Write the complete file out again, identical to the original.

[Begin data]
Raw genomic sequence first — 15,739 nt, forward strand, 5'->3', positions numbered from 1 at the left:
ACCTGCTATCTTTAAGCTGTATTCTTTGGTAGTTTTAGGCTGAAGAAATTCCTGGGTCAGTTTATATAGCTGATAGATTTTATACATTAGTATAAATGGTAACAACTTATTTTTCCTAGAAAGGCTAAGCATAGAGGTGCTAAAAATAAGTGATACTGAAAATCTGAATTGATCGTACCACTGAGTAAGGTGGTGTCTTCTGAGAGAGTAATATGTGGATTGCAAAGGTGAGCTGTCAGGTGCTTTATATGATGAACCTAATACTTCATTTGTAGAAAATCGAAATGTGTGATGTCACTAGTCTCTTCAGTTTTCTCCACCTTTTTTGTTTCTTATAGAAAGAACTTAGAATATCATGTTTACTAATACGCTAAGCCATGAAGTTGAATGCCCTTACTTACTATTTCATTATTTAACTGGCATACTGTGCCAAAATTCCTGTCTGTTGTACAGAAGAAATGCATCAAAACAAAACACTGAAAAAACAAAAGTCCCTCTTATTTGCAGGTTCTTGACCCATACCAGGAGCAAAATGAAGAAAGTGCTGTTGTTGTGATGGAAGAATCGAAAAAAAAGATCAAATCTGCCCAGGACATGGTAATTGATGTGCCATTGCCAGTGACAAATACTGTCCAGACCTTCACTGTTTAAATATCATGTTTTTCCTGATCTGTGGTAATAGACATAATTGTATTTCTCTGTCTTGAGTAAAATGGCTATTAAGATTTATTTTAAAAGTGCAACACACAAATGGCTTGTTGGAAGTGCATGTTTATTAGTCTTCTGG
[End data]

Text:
Raw genomic sequence first — 15,739 nt, forward strand, 5'->3', positions numbered from 1 at the left:
ACCTGCTATCTTTAAGCTGTATTCTTTGGTAGTTTTAGGCTGAAGAAATTCCTGGGTCAGTTTATATAGCTGATAGATTTTATACATTAGTATAAATGGTAACAACTTATTTTTCCTAGAAAGGCTAAGCATAGAGGTGCTAAAAATAAGTGATACTGAAAATCTGAATTGATCGTACCACTGAGTAAGGTGGTGTCTTCTGAGAGAGTAATATGTGGATTGCAAAGGTGAGCTGTCAGGTGCTTTATATGATGAACCTAATACTTCATTTGTAGAAAATCGAAATGTGTGATGTCACTAGTCTCTTCAGTTTTCTCCACCTTTTTTGTTTCTTATAGAAAGAACTTAGAATATCATGTTTACTAATACGCTAAGCCATGAAGTTGAATGCCCTTACTTACTATTTCATTATTTAACTGGCATACTGTGCCAAAATTCCTGTCTGTTGTACAGAAGAAATGCATCAAAACAAAACACTGAAAAAACAAAAGTCCCTCTTATTTGCAGGTTCTTGACCCATACCAGGAGCAAAATGAAGAAAGTGCTGTTGTTGTGATGGAAGAATCGAAAAAAAAGATCAAATCTGCCCAGGACATGGTAATTGATGTGCCATTGCCAGTGACAAATACTGTCCAGACCTTCACTGTTTAAATATCATGTTTTTCCTGATCTGTGGTAATAGACATAATTGTATTTCTCTGTCTTGAGTAAAATGGCTATTAAGATTTATTTTAAAAGTGCAACACACAAATGGCTTGTTGGAAGTGCATGTTTATTAGTCTTCTGG